International Maritime Pilots’ Association, 22nd Congress


International Maritime Pilots’ Association
22nd Congress
Video-Address by Koji Sekimizu
Secretary-General, International Maritime Organization
Panama City, April 7-11 2014

Excellencies, Ladies and gentlemen,
It is a great pleasure to address you today.  Because of the unforeseeable developments which have not allowed me to travel away from home and although I am not attending this Congress with great regret, I am delighted to have, once again, the chance to share a few thoughts with you on the occasion of your Congress. I am particularly grateful for the opportunity to tell you, once again, how much the contribution of IMPA to the work of IMO is appreciated, particularly on matters concerning the safety of navigation.
Over more than 40 years since IMPA was granted consultative status at IMO, your Association has consistently brought a strong professional voice to our international forum. If pilots help shipping to navigate through difficult waters in real life, then the same could be said of your assistance to IMO, as you help us to make sure the industry continues to become, safer, greener and more sustainable.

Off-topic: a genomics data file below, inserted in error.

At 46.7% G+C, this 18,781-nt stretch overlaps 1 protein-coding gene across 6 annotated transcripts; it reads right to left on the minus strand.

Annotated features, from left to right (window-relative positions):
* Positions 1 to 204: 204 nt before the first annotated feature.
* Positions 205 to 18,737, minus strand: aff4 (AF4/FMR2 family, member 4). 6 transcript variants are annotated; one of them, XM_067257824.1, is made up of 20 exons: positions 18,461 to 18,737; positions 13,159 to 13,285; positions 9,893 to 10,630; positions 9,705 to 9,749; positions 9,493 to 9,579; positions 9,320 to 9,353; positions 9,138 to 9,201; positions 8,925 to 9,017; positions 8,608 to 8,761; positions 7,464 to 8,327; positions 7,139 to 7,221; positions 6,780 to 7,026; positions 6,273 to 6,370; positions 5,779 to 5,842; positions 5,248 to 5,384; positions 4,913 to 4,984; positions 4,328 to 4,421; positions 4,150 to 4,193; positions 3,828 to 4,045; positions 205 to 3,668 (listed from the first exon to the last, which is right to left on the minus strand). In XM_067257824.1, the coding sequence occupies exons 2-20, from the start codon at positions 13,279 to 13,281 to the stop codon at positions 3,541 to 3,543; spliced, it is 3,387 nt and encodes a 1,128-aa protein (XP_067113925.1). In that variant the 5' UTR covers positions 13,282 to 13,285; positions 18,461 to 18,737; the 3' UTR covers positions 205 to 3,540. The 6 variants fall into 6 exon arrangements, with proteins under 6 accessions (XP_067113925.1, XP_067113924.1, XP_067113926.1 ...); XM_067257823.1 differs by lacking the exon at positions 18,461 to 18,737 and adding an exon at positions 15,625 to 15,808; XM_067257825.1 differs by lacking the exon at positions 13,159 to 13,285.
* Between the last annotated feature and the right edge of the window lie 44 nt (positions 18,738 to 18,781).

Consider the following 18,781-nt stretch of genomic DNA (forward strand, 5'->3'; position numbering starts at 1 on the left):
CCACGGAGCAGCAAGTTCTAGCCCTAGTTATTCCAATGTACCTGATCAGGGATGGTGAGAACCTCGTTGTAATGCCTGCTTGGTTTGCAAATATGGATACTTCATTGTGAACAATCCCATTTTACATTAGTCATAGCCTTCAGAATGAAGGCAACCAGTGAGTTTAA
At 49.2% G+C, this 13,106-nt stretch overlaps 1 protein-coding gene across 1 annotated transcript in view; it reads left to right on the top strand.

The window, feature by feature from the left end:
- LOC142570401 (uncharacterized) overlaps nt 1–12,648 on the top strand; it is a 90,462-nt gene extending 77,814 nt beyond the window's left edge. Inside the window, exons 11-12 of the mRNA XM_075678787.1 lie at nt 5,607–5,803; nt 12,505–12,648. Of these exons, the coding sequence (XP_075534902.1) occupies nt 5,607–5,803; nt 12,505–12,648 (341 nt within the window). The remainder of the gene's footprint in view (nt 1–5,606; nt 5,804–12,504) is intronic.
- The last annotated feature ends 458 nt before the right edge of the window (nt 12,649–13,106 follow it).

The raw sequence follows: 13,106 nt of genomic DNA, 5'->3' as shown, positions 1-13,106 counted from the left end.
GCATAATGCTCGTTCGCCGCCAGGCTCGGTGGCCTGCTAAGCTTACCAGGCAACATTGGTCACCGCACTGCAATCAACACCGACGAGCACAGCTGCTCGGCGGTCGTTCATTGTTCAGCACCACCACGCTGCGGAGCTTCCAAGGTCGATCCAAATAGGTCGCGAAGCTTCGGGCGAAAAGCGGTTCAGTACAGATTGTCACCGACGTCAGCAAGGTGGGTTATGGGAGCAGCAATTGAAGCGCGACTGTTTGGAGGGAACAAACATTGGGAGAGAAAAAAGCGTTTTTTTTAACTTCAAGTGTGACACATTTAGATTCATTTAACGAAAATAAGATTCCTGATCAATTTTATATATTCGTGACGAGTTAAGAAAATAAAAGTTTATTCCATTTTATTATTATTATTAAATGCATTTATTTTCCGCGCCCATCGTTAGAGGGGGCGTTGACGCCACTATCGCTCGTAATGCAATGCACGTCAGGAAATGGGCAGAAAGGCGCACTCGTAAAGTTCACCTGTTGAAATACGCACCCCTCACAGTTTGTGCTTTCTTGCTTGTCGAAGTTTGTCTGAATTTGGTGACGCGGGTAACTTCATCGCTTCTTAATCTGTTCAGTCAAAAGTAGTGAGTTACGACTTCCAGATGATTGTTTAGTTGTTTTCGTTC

Ladies and gentlemen, when I last spoke to you, in 2012, the location was London. I remarked at the time how appropriate it was that you should pick one of the world’s traditional centres of maritime activity for your Congress.
The same can be said of Panama, although perhaps for slightly different reasons. Panama today is one of the great maritime centres of the modern era, with the world’s largest ship registry and the iconic canal, a waterway that not only shapes the world’s modern trade routes but also exerts a huge influence on the design of ships, too.
It also has a strong resonance as the location for a Congress of pilots, bearing in mind the critical role that you play in taking ships safely through the Canal. This year marks the centenary of the opening of the Canal and we are here at a pivotal time in its ambitious enhancement and improvement project.